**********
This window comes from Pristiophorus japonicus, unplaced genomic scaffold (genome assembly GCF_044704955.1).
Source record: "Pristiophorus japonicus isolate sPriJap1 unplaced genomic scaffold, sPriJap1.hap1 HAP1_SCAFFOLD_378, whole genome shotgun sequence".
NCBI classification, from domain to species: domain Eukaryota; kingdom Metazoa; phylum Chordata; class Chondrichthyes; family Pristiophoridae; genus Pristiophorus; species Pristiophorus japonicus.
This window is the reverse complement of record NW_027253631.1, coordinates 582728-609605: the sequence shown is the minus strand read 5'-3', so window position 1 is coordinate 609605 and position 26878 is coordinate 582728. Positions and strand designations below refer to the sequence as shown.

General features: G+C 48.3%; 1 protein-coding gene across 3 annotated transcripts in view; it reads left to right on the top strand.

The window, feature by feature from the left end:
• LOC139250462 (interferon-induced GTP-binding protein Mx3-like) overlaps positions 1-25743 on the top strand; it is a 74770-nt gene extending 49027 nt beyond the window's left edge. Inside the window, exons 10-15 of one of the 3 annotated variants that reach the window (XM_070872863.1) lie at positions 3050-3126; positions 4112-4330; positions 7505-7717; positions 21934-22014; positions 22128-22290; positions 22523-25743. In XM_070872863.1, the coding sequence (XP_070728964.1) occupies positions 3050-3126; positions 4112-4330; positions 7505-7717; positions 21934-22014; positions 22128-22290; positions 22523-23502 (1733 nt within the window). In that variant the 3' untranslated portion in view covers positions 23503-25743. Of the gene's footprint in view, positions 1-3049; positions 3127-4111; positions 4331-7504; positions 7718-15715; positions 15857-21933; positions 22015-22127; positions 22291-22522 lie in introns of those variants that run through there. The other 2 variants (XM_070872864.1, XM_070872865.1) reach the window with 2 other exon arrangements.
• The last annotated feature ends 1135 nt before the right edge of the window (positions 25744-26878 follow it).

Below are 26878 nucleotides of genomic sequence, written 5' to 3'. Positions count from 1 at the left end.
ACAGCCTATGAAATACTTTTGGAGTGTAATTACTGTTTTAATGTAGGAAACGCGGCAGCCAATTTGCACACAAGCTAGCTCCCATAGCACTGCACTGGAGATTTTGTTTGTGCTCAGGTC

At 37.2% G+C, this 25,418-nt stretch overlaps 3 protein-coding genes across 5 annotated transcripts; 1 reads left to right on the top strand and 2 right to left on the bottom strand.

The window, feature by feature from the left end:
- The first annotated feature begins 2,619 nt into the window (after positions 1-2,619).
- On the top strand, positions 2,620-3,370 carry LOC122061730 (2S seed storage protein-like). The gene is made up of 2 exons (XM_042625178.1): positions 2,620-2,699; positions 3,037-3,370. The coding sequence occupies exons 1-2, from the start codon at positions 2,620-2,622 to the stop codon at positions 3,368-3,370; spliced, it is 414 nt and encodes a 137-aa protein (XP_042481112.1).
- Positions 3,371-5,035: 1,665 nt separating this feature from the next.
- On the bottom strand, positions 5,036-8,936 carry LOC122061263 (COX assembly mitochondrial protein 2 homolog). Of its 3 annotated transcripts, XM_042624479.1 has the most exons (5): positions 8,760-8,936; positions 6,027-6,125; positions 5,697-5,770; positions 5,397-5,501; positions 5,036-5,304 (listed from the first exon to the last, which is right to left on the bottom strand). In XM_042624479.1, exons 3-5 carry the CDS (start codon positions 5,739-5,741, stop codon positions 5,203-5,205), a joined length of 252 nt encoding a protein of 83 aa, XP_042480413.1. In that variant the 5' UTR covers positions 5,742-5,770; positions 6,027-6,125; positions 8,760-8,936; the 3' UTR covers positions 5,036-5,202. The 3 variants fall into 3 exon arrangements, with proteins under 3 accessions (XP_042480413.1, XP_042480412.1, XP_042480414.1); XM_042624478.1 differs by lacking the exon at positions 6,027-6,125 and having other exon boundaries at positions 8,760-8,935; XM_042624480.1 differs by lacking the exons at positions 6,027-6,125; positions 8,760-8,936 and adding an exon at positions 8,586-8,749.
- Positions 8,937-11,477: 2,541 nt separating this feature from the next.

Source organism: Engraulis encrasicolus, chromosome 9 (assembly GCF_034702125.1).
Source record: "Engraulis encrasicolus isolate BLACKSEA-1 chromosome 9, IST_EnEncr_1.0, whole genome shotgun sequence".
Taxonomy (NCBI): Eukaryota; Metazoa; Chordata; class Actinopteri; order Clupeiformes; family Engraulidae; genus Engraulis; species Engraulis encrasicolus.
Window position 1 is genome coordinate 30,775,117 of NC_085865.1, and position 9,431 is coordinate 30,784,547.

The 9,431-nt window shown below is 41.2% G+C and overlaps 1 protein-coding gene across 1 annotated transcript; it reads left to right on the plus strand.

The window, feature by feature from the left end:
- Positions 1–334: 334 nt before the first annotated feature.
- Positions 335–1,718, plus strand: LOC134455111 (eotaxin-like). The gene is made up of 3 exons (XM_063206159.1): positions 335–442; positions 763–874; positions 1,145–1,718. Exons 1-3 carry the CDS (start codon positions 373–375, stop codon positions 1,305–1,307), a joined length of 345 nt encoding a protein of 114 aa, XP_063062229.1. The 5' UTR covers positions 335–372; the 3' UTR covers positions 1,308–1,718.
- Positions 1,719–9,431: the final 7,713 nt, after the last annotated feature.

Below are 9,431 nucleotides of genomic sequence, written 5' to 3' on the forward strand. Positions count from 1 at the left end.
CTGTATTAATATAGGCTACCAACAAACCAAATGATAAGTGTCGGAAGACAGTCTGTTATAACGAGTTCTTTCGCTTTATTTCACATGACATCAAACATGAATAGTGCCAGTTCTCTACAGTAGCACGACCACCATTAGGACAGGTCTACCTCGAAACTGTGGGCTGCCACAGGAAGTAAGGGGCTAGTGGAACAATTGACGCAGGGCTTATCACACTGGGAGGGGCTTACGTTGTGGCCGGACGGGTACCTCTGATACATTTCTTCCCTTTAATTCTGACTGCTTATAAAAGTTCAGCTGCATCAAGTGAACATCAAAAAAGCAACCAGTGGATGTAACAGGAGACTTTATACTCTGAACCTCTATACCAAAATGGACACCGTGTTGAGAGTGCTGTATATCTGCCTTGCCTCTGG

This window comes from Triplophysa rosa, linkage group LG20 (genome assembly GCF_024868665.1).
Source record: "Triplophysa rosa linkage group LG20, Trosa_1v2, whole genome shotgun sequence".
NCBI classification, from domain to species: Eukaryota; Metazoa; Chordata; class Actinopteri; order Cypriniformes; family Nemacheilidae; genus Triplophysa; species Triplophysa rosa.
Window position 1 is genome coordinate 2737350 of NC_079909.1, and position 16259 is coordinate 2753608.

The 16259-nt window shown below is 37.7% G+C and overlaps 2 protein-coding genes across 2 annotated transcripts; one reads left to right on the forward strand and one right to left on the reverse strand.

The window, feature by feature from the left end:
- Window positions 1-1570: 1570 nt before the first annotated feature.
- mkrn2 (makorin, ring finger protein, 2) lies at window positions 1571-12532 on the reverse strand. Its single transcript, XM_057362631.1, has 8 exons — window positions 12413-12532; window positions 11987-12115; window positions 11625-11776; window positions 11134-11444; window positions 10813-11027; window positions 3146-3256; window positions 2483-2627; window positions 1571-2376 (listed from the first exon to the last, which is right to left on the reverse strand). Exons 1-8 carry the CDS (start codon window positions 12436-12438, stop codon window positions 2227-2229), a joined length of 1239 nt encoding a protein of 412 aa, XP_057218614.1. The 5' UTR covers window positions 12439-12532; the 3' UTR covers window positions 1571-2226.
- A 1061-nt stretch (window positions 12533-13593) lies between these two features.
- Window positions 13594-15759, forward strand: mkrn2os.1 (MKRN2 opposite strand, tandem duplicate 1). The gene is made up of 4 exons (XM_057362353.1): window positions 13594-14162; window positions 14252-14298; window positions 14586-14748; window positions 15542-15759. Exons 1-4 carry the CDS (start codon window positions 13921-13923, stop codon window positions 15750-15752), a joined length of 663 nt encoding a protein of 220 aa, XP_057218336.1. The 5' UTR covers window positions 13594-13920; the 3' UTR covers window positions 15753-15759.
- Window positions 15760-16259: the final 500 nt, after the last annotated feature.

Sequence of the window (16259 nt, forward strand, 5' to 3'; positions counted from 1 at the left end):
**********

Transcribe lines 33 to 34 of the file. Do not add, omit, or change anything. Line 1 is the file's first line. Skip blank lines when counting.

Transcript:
The 16259-nt window shown below is 37.7% G+C and overlaps 2 protein-coding genes across 2 annotated transcripts; one reads left to right on the forward strand and one right to left on the reverse strand.

The window, feature by feature from the left end: